The Crop Factor Film Camera Lenses on Digital Cameras

Focal lengths for digital cameras are different from what we became accustomed to with conventional 35mm film cameras. For example, the "normal" focal length for a digital point-and-shoot—normal being the angle or field of view of the human eye— is much shorter than the traditional 50mm lens that was considered normal for 35mm film cameras.

And when used with digital SLRs, the focal length of a film camera's lens will vary depending on the size of an individual digital camera's sensor. This is known as the multiplier or crop factor. The sensors on most digital SLRs—some of the more expensive ones are the exceptions—are smaller than a 35mm film frame. A digital SLR's sensor image might measure approximately 24mm x 16mm while 35mm film measures 36mm x 24mm. So a 35mm camera lens used with a DSLR will give a narrower field of view than on the film camera. While the subject image size will be the same on both cameras, the scene will be cropped on the digital camera, giving the impression that the subject has been magnified.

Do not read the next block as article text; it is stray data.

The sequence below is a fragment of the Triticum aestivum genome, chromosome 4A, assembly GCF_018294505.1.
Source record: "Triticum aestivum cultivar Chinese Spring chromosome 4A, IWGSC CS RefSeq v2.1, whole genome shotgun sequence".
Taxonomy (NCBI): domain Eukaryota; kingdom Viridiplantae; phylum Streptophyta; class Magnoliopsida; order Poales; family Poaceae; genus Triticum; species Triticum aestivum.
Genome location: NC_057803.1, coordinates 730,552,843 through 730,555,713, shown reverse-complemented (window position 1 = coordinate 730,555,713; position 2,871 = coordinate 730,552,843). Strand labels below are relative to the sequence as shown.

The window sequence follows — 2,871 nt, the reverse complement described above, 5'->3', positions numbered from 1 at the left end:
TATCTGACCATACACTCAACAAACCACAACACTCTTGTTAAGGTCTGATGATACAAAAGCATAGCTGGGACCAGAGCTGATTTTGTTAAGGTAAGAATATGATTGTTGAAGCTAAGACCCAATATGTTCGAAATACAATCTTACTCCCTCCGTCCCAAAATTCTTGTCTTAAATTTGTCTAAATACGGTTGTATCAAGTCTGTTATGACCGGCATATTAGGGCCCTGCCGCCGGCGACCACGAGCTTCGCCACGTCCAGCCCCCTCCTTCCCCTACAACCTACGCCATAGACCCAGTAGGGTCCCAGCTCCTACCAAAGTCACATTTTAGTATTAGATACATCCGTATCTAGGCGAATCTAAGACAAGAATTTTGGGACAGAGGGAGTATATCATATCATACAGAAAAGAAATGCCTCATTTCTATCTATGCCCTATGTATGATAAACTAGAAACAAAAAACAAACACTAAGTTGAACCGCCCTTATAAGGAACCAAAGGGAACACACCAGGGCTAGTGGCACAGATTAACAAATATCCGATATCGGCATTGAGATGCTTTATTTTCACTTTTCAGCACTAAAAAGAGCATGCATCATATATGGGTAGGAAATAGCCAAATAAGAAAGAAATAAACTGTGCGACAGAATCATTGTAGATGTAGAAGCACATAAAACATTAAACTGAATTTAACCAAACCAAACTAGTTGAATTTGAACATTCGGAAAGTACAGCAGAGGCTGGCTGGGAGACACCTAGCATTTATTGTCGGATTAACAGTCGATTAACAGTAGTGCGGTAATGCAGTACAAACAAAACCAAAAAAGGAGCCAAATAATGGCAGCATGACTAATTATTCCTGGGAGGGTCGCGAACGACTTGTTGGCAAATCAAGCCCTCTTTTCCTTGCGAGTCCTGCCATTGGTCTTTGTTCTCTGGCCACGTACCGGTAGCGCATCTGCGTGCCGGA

As an example, if you were photographing a baseball pitcher with a 300mm lens on a digital SLR camera with a sensor smaller than 35mm film, you might almost fill the entire frame with the subject. Using the same lens from the same distance, on a conventional 35mm film SLR camera there would be more space around the principal subject but the actual size of the pitcher in both images would be the same. This is simply because the digital sensor is smaller than the 35mm film frame and the subject fills more of the picture area. The photograph of the snowmobile rider on the previous page illustrates the point.

When selecting lenses for a digital camera keep this in mind and be aware that a 300mm lens, for instance, will give an angle of view about the equivalent of a 450mm lens on a film SLR camera. The crop factor varies with different makes of cameras but is in the 1.5X to 1.6X range. Actually, many photographers like this effect with longer lenses as it gives a tighter shot of the principal subject. Also, with wider lenses, less of the scene will be included. For example, a 28mm film camera lens on a digital SLR will become equivalent to about a 42mm lens.

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